A neighborhood’s rebirth: North Auburn 49 Fire replacement homes nearer to move-in

Placer County permit speed-up, available tradespeople help spur quick rise from ashes
By: Gus Thomson, Journal Staff Writer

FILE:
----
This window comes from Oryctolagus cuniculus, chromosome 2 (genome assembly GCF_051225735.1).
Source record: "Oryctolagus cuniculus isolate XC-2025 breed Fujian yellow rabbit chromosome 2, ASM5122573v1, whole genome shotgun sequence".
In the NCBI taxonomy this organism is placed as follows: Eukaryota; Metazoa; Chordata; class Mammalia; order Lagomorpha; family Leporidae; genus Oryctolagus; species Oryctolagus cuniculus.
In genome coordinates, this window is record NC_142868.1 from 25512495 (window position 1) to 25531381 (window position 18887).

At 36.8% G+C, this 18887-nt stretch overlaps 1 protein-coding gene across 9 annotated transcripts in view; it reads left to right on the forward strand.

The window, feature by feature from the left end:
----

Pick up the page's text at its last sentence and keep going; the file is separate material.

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The roar of saws and the pounding of nail guns signal rebirth in a North Auburn neighborhood devastated by last August’s 49 Fire. From wooden skeletons of homes being framed to nearly completed houses, more than 30 structures are now being built in the Parkway Drive subdivision. One home on Oak Mist Lane has been certified ready for occupancy and owner Hector Launier plans to move in this week. He had been living in a rental home since the Aug. 30 fire. Launier said builder Dusty Hawkins of Auburn’s Hawkins Construction promised to have the house done by Christmas. “I didn’t believe him, but when I saw the way things were going, I changed my mind,” Launier said. Directly in the fire’s path, parts of the Parkway Drive subdivision were reduced to ashes. But nearly four months later, work is moving toward completion on many of the replacement homes. In all, the 49 Fire took out 63 homes, burning most to the ground. This past week, a count showed more than 30 were under construction in the hard-hit Parkway subdivision. Builders and owners are crediting an expedited permit process and availability of labor and materials with the rapid rise from the ashes. Regional Builders’ Mark Thielke is overseeing construction of two homes and expects completion of the first one in the Parkway Drive neighborhood by the end of January. Work started in October and permits had been approved by Placer County’s building division within seven business days. Pacific Gas & Electric also gave building a boost by allowing existing permits on electrical work rather than code upgrades, he said. “They’ve saved a lot of time and extra work,” Thielke said. The work was welcome, although the circumstances weren’t, said Steve Holm of Auburn’s C&S Builder. His business started framing a Parkway subdivision home in early December. “I like to see the work but not because of what happened,” Holm said. “This economy is the worst I’ve seen in 35 years in building. It’s unbelievable. This helped because I didn’t have anything lined up.” Barring bad weather, Holm said the house he’s working on should be ready for occupancy by the first of March. Permits that could take a month or more were ready in two weeks, he said. “They expedited this stuff pretty good,” Holm said. The Launier home was red-tagged as a complete loss and a building permit was issued Sept. 14. Final inspection was completed Dec. 15. Other rebuilds also were given priority and the sound of a neighborhood’s rebirth soon filled the air. “We’ve done everything we can to keep the process of rebuilding moving smoothly for the victims of the 49 Fire,” said Tim Wegner, building division chief. “We’re pleased that we’ve been able to assist the victims of this fire and get them on their way to being back in their homes.”